One moment, Sadie is celebrating the biggest achievement of her life — placing as a finalizes in the North American Portrait Society competition. And the next, she finds herself struggling with face blindness after a terrible accent. She can see, but every face she looks at is now a jumbled puzzle of disconnected features, which not only impacts her day-to-day life, but her work as a portrait artist. She’ll need brain surgery to hopefully reverse the condition — and that’s not all. She’s seriously crushing on her beloved dog Peanut’s handsome vet, but she can’t seem to stay away from her annoyingly endearing neighbor. She thinks she knows who she likes more — but then, like their faces, that starts getting blurry, too.
TLC reality shows are my guilty pleasure, and since I have seen every episode of television that the Duggars have ever released, I downloaded Jill’s audiobook the day it came out. It was incredible — she is so brave and I hope she is proud of everything she’s overcome and all the boundaries she has had to set to break free of the cult she grew up in. I liked it better than Jinger’s book that was released earlier this year, which was more of a current look at her faith, while Jill’s is more of a typical memoir. And y’all — Jilly Muffin has the receipts. If you are also fascinated by the Duggar family, this is a must-read.
I loved this book and already added the follow up novel, The Boyfriend Candidate, to my Kindle to read next. Lee Stone is a 21st century woman: she kicks butt at her job as a comms director at a woman-run electric car company and after work she is “Stoner,” drinking guys under the table and never dating any of them seriously. That’s because Lee’s learned one big lesson: never trust love. Four major heartbreaks set her straight on this lesson, starting with her father cheating on her mom, all the way to when Ben Laderman broke her heart in grad school.
Unexpectedly, Ben shows back up in her life, this time working as a policy expert for the most liberal governor in Texas history, just as Lee is trying to get a clean energy bill passed. Things get complicated — and competitive — as Lee and Ben are forced to work together to pass the bill — and tension builds just as old sparks reignite.
Mrs. Nash’s Ashes offers both great romance and great friendship storylines, and was such a heartwarming read. When Millie promised her elderly best friend that she’d reunite her with the woman she fell in love with nearly eighty years ago, she never imagined that would mean traveling from DC to Key West with three tablespoons of Mrs. Nash’s remains in her backpack. But Millie’s determined to give her friend a symbolic happily-ever-after before it’s too late.
But then, a computer glitch grounds flights and Millie is forced to catch a ride with Hollis, an also-stranded acquaintance from her ex’s MFA program. Hollis certainly does not believe in happily-ever-afters, and makes it quite clear that he can’t fathom Millie’s plan ending well for anyone. But as they contend with peculiar bed-and-breakfasts, unusual small town festivals, and a deer with a death wish on their roadtrip south, Millie begins to suspect that her reluctant travel partner might enjoy her company more than he lets on.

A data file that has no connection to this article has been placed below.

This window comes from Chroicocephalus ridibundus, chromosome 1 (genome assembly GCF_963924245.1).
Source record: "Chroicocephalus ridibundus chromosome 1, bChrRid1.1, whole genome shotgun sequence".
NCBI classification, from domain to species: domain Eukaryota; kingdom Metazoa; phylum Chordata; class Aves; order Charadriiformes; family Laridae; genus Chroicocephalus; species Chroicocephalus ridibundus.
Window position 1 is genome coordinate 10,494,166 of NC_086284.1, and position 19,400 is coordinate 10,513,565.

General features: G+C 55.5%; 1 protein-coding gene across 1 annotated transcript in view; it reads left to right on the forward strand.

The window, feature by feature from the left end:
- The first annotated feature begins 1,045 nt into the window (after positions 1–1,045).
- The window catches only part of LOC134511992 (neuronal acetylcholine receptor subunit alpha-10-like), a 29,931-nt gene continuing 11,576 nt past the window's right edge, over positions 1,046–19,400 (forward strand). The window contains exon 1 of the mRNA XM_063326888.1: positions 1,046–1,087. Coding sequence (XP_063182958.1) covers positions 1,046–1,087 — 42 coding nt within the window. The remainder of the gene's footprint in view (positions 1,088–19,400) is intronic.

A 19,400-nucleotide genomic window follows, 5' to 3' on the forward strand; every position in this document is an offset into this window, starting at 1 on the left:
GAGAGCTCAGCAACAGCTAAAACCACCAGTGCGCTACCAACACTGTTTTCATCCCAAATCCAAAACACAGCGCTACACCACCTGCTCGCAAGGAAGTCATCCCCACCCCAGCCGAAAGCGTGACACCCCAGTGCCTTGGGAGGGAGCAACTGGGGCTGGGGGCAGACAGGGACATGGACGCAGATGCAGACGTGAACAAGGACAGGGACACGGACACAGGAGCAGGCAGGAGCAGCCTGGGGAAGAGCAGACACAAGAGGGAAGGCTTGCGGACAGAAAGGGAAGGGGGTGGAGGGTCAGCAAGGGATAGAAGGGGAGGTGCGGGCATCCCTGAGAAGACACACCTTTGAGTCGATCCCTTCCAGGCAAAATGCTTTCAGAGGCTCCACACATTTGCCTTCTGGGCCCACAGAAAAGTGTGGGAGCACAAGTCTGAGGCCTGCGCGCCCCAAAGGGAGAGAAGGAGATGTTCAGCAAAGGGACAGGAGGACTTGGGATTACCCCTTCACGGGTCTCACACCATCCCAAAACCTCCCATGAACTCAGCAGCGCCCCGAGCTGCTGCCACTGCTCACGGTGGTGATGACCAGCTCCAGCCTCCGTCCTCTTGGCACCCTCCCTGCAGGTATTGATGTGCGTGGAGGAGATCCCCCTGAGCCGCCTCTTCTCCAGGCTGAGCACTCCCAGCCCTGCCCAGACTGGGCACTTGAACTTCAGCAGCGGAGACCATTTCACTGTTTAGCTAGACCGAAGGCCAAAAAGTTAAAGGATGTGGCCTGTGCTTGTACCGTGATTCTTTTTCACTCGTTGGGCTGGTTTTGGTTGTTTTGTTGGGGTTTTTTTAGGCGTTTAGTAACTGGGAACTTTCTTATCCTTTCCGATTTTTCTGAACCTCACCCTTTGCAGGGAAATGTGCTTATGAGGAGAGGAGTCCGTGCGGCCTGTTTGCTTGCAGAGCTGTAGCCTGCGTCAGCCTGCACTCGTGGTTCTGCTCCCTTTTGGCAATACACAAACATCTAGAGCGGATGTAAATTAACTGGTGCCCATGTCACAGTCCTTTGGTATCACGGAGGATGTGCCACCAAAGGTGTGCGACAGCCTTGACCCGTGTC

I did this one as an audio book and loved it. I was indifferent about Paris before reading, but I finished her memoir as a big fan. She’s a cunning businesswoman, and despite a life of presumed privilege, has overcome so much. As a teenager of the aughts, I spent a lot of my time in high school reading gossip blogs about Paris and Nicole — I didn’t know that much about her life before The Simple Life, but she shares so vulnerability about her time at Provo Canyon School, during which she was physically and sexually abused. She also shares about how she overcame that trauma and how it impacted her life in the subsequent years. If you love a celebrity memoir like I do, this one is a can’t-miss!
If you love historical fiction like I do, definitely make sure you check out Beatriz Williams. Several years ago, I read Along the Infinite Sea, which has some character overlap with this one!
The story is told across three timelines, which all eventually merge. The first thread of the story follows newly-widowed Lulu’s arrival in Nassau to write a magazine article about its newest wartime residents: the Duke and Duchess of Windsor. But as she infiltrates the royal couple’s social circle, she discovers that Windsor-era Nassau is rich with spies, financial swindles, and racial tension. And, at the center of it all, is Benedict Thorpe: a scientist of charismatic charm and murky national loyalties.
When Benedict disappears without a trace, the second thread of the story follows Lulu’s journey to London to find him, where she also finds his complicated family history, including a fateful love affair, a wartime tragedy, and a mother from whom all joy is stolen. And this is where the third thread of the story lies: with Benedict’s mother, 40 years in the past.
What impresses me most about Katherine Center as an author is the diversity of the stories she’s able to tell. Her writing has quite the range! I couldn’t put this one down, though, if you’re a nervous flyer, you may want to read with caution.
Margaret is about to step into the bright future she’s wanted for so long: a new dream job, a fiancé she adores, and the promise of a picture-perfect life just around the corner. Then, suddenly, on what should have been one of the happiest days of her life, everything she worked for is taken away when she’s in a plane crash. In the hospital, she wakes up and is forced to face the possibility that nothing will ever be the same again. First, there is her fiancé, Chip, who is walling in self-pity while simultaneously expecting to be forgiven. Then, there’s her sister Kit, who shows up after pulling a three-year vanishing act. Finally, there’s Ian, her physical therapist, the one the nurses said was too tough for her — but also the one who won’t let her give into her self-pity and sees her like no one has seen her before.
This is the second book in Abby Jimenez’s Part of Your World series and it was so cute! I read the first book in the series earlier this year and enjoyed this one equally as much. I would classify it more as a spin-off than a sequel, but there are cameos from the characters in the first book!